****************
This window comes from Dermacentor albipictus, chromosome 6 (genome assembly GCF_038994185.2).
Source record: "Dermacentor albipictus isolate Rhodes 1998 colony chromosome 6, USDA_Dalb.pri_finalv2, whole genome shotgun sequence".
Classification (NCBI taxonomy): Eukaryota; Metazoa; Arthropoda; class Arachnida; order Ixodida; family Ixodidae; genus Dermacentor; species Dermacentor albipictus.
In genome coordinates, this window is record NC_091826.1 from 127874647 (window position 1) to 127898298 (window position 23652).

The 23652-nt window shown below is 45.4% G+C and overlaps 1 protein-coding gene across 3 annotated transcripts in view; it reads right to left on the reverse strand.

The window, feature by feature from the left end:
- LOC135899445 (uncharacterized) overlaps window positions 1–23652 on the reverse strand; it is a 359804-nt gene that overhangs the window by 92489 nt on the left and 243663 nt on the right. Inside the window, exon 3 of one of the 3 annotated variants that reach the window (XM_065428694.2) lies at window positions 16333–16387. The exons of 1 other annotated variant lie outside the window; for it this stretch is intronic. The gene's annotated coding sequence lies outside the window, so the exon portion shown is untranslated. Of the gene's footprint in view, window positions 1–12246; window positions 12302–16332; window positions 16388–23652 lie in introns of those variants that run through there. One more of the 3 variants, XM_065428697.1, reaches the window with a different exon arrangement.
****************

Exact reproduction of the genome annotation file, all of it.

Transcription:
This window comes from Dermacentor albipictus, chromosome 6 (genome assembly GCF_038994185.2).
Source record: "Dermacentor albipictus isolate Rhodes 1998 colony chromosome 6, USDA_Dalb.pri_finalv2, whole genome shotgun sequence".
Classification (NCBI taxonomy): Eukaryota; Metazoa; Arthropoda; class Arachnida; order Ixodida; family Ixodidae; genus Dermacentor; species Dermacentor albipictus.
In genome coordinates, this window is record NC_091826.1 from 127874647 (window position 1) to 127898298 (window position 23652).

The 23652-nt window shown below is 45.4% G+C and overlaps 1 protein-coding gene across 3 annotated transcripts in view; it reads right to left on the reverse strand.

The window, feature by feature from the left end:
- LOC135899445 (uncharacterized) overlaps window positions 1–23652 on the reverse strand; it is a 359804-nt gene that overhangs the window by 92489 nt on the left and 243663 nt on the right. Inside the window, exon 3 of one of the 3 annotated variants that reach the window (XM_065428694.2) lies at window positions 16333–16387. The exons of 1 other annotated variant lie outside the window; for it this stretch is intronic. The gene's annotated coding sequence lies outside the window, so the exon portion shown is untranslated. Of the gene's footprint in view, window positions 1–12246; window positions 12302–16332; window positions 16388–23652 lie in introns of those variants that run through there. One more of the 3 variants, XM_065428697.1, reaches the window with a different exon arrangement.